There are several ways women can obtain their national identity card without seeking their guardians’ permission, according to Khalid Fakhri, member of the National Assembly for Human Rights.
Fakhri said the guardians’ role is to identify and facilitate statutory procedures for women provided that they are included in family records.
He said that procedures and rules are clear regarding women’s rights to obtain a national ID and apply for paperwork to be completed at any department with the exception of proceedings in civil cases.
Current regulations within the civil status system give women several options for obtaining their national IDs. This includes the presence of a guardian for identification purposes via signed family records. If this is not possible, she can submit the ID of a relative aged 18 years or older, or, if this is also not possible, two women aged 18 or older can come to the Department of Civil Status to complete statutory procedures.
These are all viable and acceptable methods for a woman to obtain her ID for civil cases without requiring the consent or presence of the guardian. Women also have the freedom to select who will facilitate obtaining the national ID.
But the presence of a guardian is intended only for identification purposes to facilitate the procedures.
The guardian does not have the right to refuse because being recognized through an ID is a fundamental right and conforms to procedures in place in many countries for security considerations and other services.
RIYADH – A Saudi Arabian court has sentenced a human rights activist to eight years in prison for sedition after his group campaigned for a constitutional monarchy and elections in the Gulf Arab kingdom.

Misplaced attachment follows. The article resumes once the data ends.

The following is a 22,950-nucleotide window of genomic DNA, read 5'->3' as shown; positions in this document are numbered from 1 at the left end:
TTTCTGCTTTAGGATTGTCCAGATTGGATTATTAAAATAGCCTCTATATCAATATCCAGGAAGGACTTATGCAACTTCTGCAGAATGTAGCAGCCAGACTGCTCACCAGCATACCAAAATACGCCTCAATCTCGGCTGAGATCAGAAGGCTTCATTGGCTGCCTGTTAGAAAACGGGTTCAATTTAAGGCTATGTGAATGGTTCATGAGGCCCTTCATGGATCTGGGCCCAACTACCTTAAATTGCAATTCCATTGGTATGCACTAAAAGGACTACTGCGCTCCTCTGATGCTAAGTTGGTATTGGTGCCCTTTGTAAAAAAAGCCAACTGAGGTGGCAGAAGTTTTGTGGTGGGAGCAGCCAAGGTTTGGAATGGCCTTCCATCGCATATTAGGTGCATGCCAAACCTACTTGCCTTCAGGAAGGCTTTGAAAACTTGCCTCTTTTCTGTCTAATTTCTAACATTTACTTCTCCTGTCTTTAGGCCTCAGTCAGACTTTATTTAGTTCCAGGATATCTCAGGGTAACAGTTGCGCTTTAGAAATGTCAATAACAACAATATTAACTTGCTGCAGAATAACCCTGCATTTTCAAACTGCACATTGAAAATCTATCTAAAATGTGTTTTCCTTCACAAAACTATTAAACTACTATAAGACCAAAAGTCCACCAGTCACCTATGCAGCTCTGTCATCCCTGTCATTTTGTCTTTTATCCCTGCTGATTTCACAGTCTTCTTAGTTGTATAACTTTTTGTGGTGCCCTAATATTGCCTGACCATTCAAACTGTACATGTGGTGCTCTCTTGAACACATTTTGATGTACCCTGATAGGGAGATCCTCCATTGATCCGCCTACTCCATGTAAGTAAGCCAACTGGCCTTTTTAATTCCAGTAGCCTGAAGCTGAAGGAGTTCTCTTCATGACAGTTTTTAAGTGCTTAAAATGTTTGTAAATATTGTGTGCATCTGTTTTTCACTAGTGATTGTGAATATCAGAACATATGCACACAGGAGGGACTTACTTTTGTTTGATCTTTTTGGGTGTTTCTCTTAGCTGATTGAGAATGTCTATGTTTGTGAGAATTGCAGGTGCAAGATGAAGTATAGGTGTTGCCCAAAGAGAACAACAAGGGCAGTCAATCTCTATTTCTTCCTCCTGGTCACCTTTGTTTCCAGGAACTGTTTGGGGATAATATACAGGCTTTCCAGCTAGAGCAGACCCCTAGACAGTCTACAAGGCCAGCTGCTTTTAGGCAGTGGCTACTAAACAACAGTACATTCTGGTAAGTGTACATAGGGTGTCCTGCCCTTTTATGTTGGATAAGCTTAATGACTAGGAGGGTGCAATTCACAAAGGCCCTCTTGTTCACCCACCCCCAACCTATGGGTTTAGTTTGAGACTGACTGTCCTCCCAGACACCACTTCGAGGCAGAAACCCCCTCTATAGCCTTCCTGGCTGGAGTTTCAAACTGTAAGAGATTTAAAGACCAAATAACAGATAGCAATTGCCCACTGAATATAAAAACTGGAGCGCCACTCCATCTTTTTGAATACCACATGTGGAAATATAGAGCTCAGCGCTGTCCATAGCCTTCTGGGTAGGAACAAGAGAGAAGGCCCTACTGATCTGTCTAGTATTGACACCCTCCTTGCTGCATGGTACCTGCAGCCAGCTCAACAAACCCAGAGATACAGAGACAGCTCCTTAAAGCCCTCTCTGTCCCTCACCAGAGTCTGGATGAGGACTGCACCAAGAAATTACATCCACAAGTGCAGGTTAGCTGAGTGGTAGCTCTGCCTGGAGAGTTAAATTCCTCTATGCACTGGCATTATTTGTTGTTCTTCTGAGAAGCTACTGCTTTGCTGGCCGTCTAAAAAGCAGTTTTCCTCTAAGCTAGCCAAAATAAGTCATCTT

Abdulkarim al-Khader co-founded the Saudi Political and Civil Rights Association (ACPRA) and served as its head after the imprisonment of two of his colleagues in March.
Mohammed Fahd al-Qahtani and Abdullah Hamad were sentenced to 10 years in prison on charges that included sedition and damaging the country’s reputation.
Monday’s ruling stipulated that Khader will only serve three years in jail, with five years suspended unless he resumes his activities, human rights activists said on Tuesday. He has also been barred from travel for a further 10 years, they said.
The group, which was declared an illegal organization after the March verdicts, has also accused the government of human rights abuses including torture, jailing political activists and detaining people without trial or after the expiry of their sentences.
ABHA – Mohannad Abu Obaid, a Rotana Al-Khaleejiah TV anchor, recently proposed to a girl via his Twitter account @mohannadObaid. He started the tweet by saying, “How about if I propose to you instead?” This open marriage proposal caused quite a stir in the tweetmosphere as it was retweeted 1,170 times under the title “The first public marriage proposal on Twitter.” Some people exchanged comments demonstrating their feelings surrounding the whole hullabaloo, which included but was not limited to Abu Obaid being outright ridiculed for taking such a distasteful approach to the sacred union of marriage.
However, some of those who commented believed his proposal was genuine, while others dismissed it as a mere ploy designed to attract more followers to his account.
Abu Obaid immediately denied these accusations through followup tweets by saying it was not his intention to gain fame at the expense of the girl involved. For further clarification he tweeted: “Initially I didn’t propose to her through the Twitter public forum, but through a private message. It was only after I didn’t receive a reply that I decided to propose to her via the public forum.” Al-Sharq reported on Thursday that Abu Obaid concluded his tweets by saying, “With your permission, I have to leave for a photo shoot. Hopefully upon my return I will have received her reply. Pray for me.” — SG